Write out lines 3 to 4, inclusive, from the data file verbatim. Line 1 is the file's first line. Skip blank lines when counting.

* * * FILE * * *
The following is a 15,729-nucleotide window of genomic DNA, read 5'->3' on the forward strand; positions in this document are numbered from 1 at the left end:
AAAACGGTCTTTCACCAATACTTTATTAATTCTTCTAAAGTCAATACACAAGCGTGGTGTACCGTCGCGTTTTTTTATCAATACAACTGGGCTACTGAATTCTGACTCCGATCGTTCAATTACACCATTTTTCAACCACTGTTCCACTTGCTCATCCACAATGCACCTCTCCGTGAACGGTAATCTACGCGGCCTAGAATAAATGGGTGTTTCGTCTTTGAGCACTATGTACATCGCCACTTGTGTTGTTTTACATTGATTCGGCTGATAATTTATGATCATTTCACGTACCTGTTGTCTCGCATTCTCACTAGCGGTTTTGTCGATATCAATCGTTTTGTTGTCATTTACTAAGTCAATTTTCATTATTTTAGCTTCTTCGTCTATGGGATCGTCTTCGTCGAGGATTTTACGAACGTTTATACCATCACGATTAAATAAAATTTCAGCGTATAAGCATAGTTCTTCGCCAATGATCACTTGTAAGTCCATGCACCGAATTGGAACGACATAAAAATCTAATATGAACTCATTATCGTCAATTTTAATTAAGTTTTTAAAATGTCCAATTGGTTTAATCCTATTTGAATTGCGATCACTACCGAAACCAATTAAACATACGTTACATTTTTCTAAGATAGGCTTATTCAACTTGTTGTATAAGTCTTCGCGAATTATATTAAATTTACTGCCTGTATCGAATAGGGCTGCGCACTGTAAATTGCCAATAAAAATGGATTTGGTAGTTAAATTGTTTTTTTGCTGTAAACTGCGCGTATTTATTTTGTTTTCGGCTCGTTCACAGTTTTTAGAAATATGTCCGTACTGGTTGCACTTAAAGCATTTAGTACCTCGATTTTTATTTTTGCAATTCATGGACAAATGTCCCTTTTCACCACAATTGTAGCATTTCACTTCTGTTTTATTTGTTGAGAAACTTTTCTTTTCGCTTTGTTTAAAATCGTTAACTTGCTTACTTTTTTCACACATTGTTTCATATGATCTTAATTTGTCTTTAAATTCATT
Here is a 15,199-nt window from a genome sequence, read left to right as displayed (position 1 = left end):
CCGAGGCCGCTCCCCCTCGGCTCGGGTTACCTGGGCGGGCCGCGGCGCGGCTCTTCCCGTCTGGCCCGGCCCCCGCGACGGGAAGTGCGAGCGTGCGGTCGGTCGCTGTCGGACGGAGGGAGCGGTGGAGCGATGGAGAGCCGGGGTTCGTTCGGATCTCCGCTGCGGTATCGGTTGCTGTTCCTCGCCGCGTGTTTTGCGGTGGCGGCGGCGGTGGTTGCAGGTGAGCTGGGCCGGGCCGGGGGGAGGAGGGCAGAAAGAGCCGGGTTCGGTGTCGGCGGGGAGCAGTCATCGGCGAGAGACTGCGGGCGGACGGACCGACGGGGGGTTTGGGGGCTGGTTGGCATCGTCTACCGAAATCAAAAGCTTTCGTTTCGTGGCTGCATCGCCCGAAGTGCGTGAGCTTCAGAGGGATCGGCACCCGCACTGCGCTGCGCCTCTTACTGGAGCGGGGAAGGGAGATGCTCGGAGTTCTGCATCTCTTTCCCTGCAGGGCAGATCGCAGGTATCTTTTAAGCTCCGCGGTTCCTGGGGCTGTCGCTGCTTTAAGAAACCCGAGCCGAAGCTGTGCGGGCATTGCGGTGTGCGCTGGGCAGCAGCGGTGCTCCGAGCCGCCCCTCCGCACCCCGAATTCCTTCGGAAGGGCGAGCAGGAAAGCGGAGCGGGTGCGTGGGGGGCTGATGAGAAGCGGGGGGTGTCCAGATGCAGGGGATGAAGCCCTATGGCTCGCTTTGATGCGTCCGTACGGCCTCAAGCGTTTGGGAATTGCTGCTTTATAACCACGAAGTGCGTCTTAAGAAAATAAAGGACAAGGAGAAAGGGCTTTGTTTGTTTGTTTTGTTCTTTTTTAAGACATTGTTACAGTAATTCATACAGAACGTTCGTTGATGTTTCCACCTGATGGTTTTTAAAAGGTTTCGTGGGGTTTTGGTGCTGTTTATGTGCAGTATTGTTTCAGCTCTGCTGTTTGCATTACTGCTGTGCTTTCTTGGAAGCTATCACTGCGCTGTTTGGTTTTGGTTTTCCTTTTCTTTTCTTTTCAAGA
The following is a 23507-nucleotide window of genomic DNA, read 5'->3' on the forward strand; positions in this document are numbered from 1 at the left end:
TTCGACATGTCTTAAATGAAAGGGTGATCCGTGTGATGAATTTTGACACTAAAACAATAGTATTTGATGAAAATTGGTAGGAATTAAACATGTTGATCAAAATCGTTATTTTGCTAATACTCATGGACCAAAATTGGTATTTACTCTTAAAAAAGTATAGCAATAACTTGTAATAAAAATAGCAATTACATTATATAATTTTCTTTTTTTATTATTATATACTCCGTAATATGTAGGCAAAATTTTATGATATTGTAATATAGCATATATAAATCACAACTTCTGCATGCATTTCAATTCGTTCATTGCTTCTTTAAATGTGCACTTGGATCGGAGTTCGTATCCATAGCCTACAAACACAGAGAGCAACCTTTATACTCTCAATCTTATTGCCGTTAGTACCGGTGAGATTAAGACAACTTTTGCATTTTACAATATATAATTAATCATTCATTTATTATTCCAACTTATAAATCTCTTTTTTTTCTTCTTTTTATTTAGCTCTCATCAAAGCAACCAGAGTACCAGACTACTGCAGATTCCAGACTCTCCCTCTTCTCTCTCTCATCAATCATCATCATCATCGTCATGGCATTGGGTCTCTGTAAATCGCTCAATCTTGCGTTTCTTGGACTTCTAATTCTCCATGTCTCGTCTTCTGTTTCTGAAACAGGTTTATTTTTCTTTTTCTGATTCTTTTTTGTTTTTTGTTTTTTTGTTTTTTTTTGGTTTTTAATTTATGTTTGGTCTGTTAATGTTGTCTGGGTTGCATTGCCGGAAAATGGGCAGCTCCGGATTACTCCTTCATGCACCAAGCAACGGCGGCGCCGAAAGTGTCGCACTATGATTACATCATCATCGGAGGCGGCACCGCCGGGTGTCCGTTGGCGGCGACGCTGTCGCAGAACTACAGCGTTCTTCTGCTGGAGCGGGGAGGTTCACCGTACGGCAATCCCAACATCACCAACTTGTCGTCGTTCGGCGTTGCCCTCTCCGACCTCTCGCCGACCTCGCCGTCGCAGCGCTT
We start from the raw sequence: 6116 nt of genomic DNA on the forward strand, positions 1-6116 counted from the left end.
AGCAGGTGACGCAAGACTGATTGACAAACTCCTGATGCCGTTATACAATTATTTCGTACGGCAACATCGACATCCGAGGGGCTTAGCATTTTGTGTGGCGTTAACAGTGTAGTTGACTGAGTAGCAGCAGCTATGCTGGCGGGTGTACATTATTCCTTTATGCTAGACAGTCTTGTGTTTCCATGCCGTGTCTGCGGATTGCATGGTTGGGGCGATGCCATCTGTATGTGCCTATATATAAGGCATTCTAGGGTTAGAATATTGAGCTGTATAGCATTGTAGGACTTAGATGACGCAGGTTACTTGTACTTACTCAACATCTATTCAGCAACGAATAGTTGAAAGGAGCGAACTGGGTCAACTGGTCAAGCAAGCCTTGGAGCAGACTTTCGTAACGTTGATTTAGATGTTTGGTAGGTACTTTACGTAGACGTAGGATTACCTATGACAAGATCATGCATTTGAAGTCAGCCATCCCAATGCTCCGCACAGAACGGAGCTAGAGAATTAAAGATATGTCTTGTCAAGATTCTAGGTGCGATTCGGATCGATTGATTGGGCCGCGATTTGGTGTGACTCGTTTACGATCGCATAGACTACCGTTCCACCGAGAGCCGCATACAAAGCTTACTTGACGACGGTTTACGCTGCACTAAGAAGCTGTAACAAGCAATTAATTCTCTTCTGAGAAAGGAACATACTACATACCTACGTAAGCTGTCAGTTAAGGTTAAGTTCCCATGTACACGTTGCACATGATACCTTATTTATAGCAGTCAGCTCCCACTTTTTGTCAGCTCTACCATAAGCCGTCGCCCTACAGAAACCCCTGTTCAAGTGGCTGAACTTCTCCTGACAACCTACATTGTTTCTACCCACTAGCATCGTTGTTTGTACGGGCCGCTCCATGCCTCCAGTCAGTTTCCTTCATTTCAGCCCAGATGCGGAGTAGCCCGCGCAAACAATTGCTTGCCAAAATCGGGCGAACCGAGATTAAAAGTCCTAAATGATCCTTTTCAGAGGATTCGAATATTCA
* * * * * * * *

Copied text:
Here is a 15,199-nt window from a genome sequence, read left to right as displayed (position 1 = left end):
CCGAGGCCGCTCCCCCTCGGCTCGGGTTACCTGGGCGGGCCGCGGCGCGGCTCTTCCCGTCTGGCCCGGCCCCCGCGACGGGAAGTGCGAGCGTGCGGTCGGTCGCTGTCGGACGGAGGGAGCGGTGGAGCGATGGAGAGCCGGGGTTCGTTCGGATCTCCGCTGCGGTATCGGTTGCTGTTCCTCGCCGCGTGTTTTGCGGTGGCGGCGGCGGTGGTTGCAGGTGAGCTGGGCCGGGCCGGGGGGAGGAGGGCAGAAAGAGCCGGGTTCGGTGTCGGCGGGGAGCAGTCATCGGCGAGAGACTGCGGGCGGACGGACCGACGGGGGGTTTGGGGGCTGGTTGGCATCGTCTACCGAAATCAAAAGCTTTCGTTTCGTGGCTGCATCGCCCGAAGTGCGTGAGCTTCAGAGGGATCGGCACCCGCACTGCGCTGCGCCTCTTACTGGAGCGGGGAAGGGAGATGCTCGGAGTTCTGCATCTCTTTCCCTGCAGGGCAGATCGCAGGTATCTTTTAAGCTCCGCGGTTCCTGGGGCTGTCGCTGCTTTAAGAAACCCGAGCCGAAGCTGTGCGGGCATTGCGGTGTGCGCTGGGCAGCAGCGGTGCTCCGAGCCGCCCCTCCGCACCCCGAATTCCTTCGGAAGGGCGAGCAGGAAAGCGGAGCGGGTGCGTGGGGGGCTGATGAGAAGCGGGGGGTGTCCAGATGCAGGGGATGAAGCCCTATGGCTCGCTTTGATGCGTCCGTACGGCCTCAAGCGTTTGGGAATTGCTGCTTTATAACCACGAAGTGCGTCTTAAGAAAATAAAGGACAAGGAGAAAGGGCTTTGTTTGTTTGTTTTGTTCTTTTTTAAGACATTGTTACAGTAATTCATACAGAACGTTCGTTGATGTTTCCACCTGATGGTTTTTAAAAGGTTTCGTGGGGTTTTGGTGCTGTTTATGTGCAGTATTGTTTCAGCTCTGCTGTTTGCATTACTGCTGTGCTTTCTTGGAAGCTATCACTGCGCTGTTTGGTTTTGGTTTTCCTTTTCTTTTCTTTTCAAGA